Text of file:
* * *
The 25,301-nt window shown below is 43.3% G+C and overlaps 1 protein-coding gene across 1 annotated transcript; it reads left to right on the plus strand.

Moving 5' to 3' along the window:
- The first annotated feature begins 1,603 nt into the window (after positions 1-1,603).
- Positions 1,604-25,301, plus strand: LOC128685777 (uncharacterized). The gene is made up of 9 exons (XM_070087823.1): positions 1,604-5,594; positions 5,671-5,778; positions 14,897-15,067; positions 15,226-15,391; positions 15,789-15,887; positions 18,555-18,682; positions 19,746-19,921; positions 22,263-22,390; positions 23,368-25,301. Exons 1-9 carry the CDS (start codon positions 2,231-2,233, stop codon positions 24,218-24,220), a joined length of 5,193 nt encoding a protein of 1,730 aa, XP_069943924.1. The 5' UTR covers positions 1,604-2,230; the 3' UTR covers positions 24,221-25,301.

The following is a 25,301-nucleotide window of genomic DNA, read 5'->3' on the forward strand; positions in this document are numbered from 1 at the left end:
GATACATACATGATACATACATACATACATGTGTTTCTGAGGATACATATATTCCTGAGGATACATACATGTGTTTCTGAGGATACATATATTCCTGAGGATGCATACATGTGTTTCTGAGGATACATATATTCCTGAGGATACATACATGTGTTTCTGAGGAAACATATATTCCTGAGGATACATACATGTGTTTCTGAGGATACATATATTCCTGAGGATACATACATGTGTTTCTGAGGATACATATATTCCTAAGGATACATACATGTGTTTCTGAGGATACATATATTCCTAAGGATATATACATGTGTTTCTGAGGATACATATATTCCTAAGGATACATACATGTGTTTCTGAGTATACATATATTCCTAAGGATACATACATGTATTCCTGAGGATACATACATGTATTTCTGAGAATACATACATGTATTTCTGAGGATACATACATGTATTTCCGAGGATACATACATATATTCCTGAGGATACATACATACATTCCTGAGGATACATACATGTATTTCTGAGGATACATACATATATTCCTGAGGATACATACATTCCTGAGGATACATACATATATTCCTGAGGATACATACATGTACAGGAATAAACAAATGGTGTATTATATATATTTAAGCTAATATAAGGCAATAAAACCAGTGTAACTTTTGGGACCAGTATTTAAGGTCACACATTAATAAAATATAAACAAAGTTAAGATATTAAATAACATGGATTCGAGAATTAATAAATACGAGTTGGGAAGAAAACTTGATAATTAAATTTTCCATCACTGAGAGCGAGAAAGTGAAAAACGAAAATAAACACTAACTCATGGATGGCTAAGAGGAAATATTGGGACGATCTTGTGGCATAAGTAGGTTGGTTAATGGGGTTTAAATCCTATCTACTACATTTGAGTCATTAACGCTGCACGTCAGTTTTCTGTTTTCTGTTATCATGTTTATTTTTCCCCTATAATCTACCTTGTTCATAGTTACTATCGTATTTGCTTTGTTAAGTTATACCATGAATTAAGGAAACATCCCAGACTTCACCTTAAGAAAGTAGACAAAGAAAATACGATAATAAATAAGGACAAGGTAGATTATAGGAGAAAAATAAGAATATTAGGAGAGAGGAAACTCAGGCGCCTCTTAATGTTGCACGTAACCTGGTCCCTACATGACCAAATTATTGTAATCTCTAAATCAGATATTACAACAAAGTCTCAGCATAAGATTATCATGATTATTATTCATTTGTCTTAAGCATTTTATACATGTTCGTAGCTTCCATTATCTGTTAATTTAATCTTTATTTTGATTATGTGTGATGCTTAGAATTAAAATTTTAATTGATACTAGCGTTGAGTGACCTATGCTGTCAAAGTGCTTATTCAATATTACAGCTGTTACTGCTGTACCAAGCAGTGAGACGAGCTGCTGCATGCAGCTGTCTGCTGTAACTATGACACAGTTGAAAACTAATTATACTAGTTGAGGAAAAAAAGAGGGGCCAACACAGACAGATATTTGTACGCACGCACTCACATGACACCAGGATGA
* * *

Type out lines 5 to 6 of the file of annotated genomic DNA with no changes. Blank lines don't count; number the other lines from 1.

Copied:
The following is a 25,301-nucleotide window of genomic DNA, read 5'->3' on the forward strand; positions in this document are numbered from 1 at the left end:
GATACATACATGATACATACATACATACATGTGTTTCTGAGGATACATATATTCCTGAGGATACATACATGTGTTTCTGAGGATACATATATTCCTGAGGATGCATACATGTGTTTCTGAGGATACATATATTCCTGAGGATACATACATGTGTTTCTGAGGAAACATATATTCCTGAGGATACATACATGTGTTTCTGAGGATACATATATTCCTGAGGATACATACATGTGTTTCTGAGGATACATATATTCCTAAGGATACATACATGTGTTTCTGAGGATACATATATTCCTAAGGATATATACATGTGTTTCTGAGGATACATATATTCCTAAGGATACATACATGTGTTTCTGAGTATACATATATTCCTAAGGATACATACATGTATTCCTGAGGATACATACATGTATTTCTGAGAATACATACATGTATTTCTGAGGATACATACATGTATTTCCGAGGATACATACATATATTCCTGAGGATACATACATACATTCCTGAGGATACATACATGTATTTCTGAGGATACATACATATATTCCTGAGGATACATACATTCCTGAGGATACATACATATATTCCTGAGGATACATACATGTACAGGAATAAACAAATGGTGTATTATATATATTTAAGCTAATATAAGGCAATAAAACCAGTGTAACTTTTGGGACCAGTATTTAAGGTCACACATTAATAAAATATAAACAAAGTTAAGATATTAAATAACATGGATTCGAGAATTAATAAATACGAGTTGGGAAGAAAACTTGATAATTAAATTTTCCATCACTGAGAGCGAGAAAGTGAAAAACGAAAATAAACACTAACTCATGGATGGCTAAGAGGAAATATTGGGACGATCTTGTGGCATAAGTAGGTTGGTTAATGGGGTTTAAATCCTATCTACTACATTTGAGTCATTAACGCTGCACGTCAGTTTTCTGTTTTCTGTTATCATGTTTATTTTTCCCCTATAATCTACCTTGTTCATAGTTACTATCGTATTTGCTTTGTTAAGTTATACCATGAATTAAGGAAACATCCCAGACTTCACCTTAAGAAAGTAGACAAAGAAAATACGATAATAAATAAGGACAAGGTAGATTATAGGAGAAAAATAAGAATATTAGGAGAGAGGAAACTCAGGCGCCTCTTAATGTTGCACGTAACCTGGTCCCTACATGACCAAATTATTGTAATCTCTAAATCAGATATTACAACAAAGTCTCAGCATAAGATTATCATGATTATTATTCATTTGTCTTAAGCATTTTATACATGTTCGTAGCTTCCATTATCTGTTAATTTAATCTTTATTTTGATTATGTGTGATGCTTAGAATTAAAATTTTAATTGATACTAGCGTTGAGTGACCTATGCTGTCAAAGTGCTTATTCAATATTACAGCTGTTACTGCTGTACCAAGCAGTGAGACGAGCTGCTGCATGCAGCTGTCTGCTGTAACTATGACACAGTTGAAAACTAATTATACTAGTTGAGGAAAAAAAGAGGGGCCAACACAGACAGATATTTGTACGCACGCACTCACATGACACCAGGATGA